This annual report describes FHFA's accomplishments, as well as challenges, the agency faced in meeting the strategic goals and objectives during the past fiscal year.
Read about the agency’s 2016 examinations of Fannie Mac, Freddie Mac and the Home Loan Bank System.
Submit comments and provide input on FHFA Rules Open for Comment by clicking on Rulemaking and Federal Register.
Goal: Help restore confidence, enhance capacity to fulfill mission, and mitigate systemic risk that contributed directly to instability in financial markets.
MAINTAIN foreclosure prevention activities and credit availability, REDUCE taxpayer risk, and BUILD a new single-family securitization infrastructure. Read more in the 2016 Scorecard and Conservatorships Strategic Plan.
Plans and Reports
FHFA experts provide reliable data, including all states, about activity in the U.S. mortgage market through its House Price Index, Refinance Report, Foreclosure Prevention Report, and Performance Report.
HARP - the Home Affordable Refinance Program was created by FHFA specifically to help homeowners current on their mortgage payments, but underwater on their mortgages.
FHFA economists and policy experts provide reliable research and policy analysis about critical topics impacting the nation’s housing finance sector.
Meet the experts...
Key Topics pages provide information about FHFA's work on a range of issues facing the nation and highlight the most relevant related news releases, reports, statements and web pages on the respective topics.
The Honorable Melvin L. Watt of Charlotte, NC sworn in on January 6, 2014 to a 5-year term as the first Senate-confirmed Director of FHFA.
Read more about Director Watt
Last night President Obama spoke of the Administration’s intent to work with federal agencies to take advantage of historically low interest rates and refinancing opportunities.
The Federal Housing Finance Agency (FHFA) has been reevaluating an existing program, the Home Affordable Refinance Program (HARP), to determine if there are ways to extend the benefits of this refinance product to more borrowers. FHFA, in coordination with the Obama Administration, introduced HARP in 2009 to provide more borrowers with an opportunity to refinance into a lower interest rate and/or more stable mortgage product, in an effort to avoid future mortgage defaults and thereby reduce credit losses for Fannie Mae and Freddie Mac (and hence taxpayers). The program covers only mortgages owned or guaranteed by Fannie Mae or Freddie Mac (the Enterprises) and originated before June 2009.
To be eligible, borrowers must be current on their payments and have a current loan-to-value ratio (LTV) between 80 and 125 percent. An essential element of this program is the allowance to carry forward into the new loan any existing private mortgage insurance from the prior mortgage or, if no mortgage insurance existed, none would be required for the refinanced mortgage.
As of June 30, 2011, more than 838,000 borrowers had refinanced through the HARP program—a meaningful number but fewer than expected or eligible for the program. In the meantime, continued declines in house prices and recent declines in mortgage interest rates to historic low levels suggest that more households could benefit from this program and, importantly, such refinances could reduce the Enterprises’ credit risk.
FHFA is carefully reviewing the mechanics of the HARP program to identify possible enhancements that would reduce barriers for borrowers already otherwise eligible to refinance using HARP. If there are frictions associated with the origination of HARP loans that can be eased while still achieving the program’s intent of assisting borrowers and reducing credit risk for the Enterprises, we will seek to do so. Most creditworthy borrowers outside of the HARP program parameters and with positive equity should be able to refinance their mortgage through normal market mechanisms. Indeed, since HARP’s inception the Enterprises have completed more than 1 million streamlined refinances outside of HARP and nearly 7 million standard "rate and term" refinances.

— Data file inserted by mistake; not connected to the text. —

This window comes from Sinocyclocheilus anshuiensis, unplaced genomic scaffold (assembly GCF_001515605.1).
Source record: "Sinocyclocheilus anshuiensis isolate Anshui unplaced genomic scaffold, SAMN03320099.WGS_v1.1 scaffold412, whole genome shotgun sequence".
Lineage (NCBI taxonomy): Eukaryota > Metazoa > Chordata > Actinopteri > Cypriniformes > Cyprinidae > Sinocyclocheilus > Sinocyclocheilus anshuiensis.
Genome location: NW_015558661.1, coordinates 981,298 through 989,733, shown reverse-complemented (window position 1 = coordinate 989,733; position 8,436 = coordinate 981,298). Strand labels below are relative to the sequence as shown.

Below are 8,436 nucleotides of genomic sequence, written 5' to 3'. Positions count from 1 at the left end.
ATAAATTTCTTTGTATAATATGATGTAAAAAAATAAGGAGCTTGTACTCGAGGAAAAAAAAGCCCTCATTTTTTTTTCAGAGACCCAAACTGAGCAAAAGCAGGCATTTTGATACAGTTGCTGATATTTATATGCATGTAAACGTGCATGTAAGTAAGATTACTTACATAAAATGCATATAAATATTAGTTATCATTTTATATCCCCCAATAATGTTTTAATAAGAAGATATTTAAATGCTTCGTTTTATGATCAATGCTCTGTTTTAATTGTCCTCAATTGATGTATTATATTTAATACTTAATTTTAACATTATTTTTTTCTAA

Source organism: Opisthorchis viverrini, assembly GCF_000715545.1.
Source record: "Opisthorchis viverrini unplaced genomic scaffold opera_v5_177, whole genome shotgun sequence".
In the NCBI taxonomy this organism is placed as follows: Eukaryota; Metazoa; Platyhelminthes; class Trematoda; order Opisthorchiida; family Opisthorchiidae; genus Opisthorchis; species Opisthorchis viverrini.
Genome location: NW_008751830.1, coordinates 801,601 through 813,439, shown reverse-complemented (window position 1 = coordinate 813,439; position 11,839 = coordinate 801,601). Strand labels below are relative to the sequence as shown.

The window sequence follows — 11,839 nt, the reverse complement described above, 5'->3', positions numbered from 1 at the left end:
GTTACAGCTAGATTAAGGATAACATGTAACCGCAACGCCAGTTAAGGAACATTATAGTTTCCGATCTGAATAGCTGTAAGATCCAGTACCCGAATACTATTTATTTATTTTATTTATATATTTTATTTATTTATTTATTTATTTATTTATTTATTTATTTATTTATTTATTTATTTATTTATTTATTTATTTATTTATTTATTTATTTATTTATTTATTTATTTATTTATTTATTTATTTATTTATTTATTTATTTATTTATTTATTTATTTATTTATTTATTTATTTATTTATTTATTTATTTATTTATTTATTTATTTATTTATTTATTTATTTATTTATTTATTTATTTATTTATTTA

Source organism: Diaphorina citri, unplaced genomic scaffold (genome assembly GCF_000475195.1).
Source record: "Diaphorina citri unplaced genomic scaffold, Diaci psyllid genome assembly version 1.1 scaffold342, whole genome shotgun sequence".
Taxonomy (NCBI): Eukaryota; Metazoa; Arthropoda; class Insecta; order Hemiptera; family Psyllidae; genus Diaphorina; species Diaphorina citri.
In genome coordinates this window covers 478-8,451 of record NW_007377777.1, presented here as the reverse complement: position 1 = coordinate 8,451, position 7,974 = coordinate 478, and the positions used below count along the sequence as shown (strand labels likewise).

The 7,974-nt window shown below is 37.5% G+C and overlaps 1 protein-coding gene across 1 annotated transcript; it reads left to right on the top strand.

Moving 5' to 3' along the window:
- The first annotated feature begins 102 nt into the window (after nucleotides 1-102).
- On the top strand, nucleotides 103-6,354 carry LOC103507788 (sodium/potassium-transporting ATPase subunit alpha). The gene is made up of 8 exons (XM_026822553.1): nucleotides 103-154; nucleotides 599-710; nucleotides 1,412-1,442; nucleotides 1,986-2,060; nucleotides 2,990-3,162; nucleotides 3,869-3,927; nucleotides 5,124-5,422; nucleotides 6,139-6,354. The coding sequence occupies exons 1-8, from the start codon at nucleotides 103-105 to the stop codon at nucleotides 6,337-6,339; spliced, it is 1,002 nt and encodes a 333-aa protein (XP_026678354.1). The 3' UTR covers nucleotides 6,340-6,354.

FHFA is also considering the barriers to refinancing mortgages that would otherwise be HARP eligible but for having a current LTV above 125 percent, HARP’s current ceiling. There are several challenging issues to work through here and the outcome of this review is uncertain. Still, FHFA is carefully analyzing this group of Enterprise loans for inclusion in HARP. As we do so, our objective is to achieve the original and central purpose of HARP—provide borrowers in high-LTV loans who have a history of making on-time mortgage payments with an opportunity to refinance, resulting in reduced credit risk to the Enterprises and added stability to housing. FHFA staff has been analyzing these issues and discussing with a range of stakeholders various "frictions" in HARP and what may be done to ease those frictions. The final outcome of this review remains uncertain but FHFA believes this undertaking is worthwhile and consistent with our conservator responsibilities.
Fannie Mae and Freddie Mac Foreclosure Prevention Actions Down in Second Quarter; HARP Refinancings Continue Increase (9-1-11) (News Release and FPR Report; Latest HARP figures on page 13)FHFA Federal Property Manager’s Report (Letters to Congress and FPR Report)FHFA Extends Refinance Program By One Year (3/11/11)FHFA Extends Refinance Program By One Year (3/1/10)FHFA Authorizes Fannie Mae and Freddie Mac to Expand Home Affordable Refinance Program to 125 Percent Loan-To-Value (7-1-09)
The Federal Housing Finance Agency regulates Fannie Mae, Freddie Mac and the 12 Federal Home Loan Banks.
These government-sponsored enterprises provide more than $5.7 trillion in funding for the U.S. mortgage markets
and financial institutions.
© 2017 Federal Housing Finance Agency